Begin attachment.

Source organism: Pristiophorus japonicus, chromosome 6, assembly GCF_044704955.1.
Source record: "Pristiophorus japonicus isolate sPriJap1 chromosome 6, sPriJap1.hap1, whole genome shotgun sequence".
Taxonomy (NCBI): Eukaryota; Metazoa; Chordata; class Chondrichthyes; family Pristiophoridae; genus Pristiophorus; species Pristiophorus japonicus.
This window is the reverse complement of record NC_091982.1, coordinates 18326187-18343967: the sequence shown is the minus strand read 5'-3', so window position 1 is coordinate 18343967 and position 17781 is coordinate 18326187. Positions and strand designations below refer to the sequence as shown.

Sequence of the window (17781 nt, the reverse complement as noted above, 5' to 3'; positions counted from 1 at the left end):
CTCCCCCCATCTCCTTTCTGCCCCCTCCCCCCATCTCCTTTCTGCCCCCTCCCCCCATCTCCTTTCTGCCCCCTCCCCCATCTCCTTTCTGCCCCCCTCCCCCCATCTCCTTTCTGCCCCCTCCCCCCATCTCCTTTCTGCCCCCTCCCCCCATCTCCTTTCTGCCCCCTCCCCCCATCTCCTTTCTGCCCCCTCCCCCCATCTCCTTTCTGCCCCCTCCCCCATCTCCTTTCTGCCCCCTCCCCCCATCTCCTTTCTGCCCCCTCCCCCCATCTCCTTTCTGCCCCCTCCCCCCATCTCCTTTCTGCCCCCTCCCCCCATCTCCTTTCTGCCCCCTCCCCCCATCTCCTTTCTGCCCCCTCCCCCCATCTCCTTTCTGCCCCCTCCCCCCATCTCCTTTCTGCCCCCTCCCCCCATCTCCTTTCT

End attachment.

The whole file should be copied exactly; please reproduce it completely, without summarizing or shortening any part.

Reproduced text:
Source organism: Pristiophorus japonicus, chromosome 6, assembly GCF_044704955.1.
Source record: "Pristiophorus japonicus isolate sPriJap1 chromosome 6, sPriJap1.hap1, whole genome shotgun sequence".
Taxonomy (NCBI): Eukaryota; Metazoa; Chordata; class Chondrichthyes; family Pristiophoridae; genus Pristiophorus; species Pristiophorus japonicus.
This window is the reverse complement of record NC_091982.1, coordinates 18326187-18343967: the sequence shown is the minus strand read 5'-3', so window position 1 is coordinate 18343967 and position 17781 is coordinate 18326187. Positions and strand designations below refer to the sequence as shown.

Sequence of the window (17781 nt, the reverse complement as noted above, 5' to 3'; positions counted from 1 at the left end):
CTCCCCCCATCTCCTTTCTGCCCCCTCCCCCCATCTCCTTTCTGCCCCCTCCCCCCATCTCCTTTCTGCCCCCTCCCCCATCTCCTTTCTGCCCCCCTCCCCCCATCTCCTTTCTGCCCCCTCCCCCCATCTCCTTTCTGCCCCCTCCCCCCATCTCCTTTCTGCCCCCTCCCCCCATCTCCTTTCTGCCCCCTCCCCCCATCTCCTTTCTGCCCCCTCCCCCATCTCCTTTCTGCCCCCTCCCCCCATCTCCTTTCTGCCCCCTCCCCCCATCTCCTTTCTGCCCCCTCCCCCCATCTCCTTTCTGCCCCCTCCCCCCATCTCCTTTCTGCCCCCTCCCCCCATCTCCTTTCTGCCCCCTCCCCCCATCTCCTTTCTGCCCCCTCCCCCCATCTCCTTTCTGCCCCCTCCCCCCATCTCCTTTCT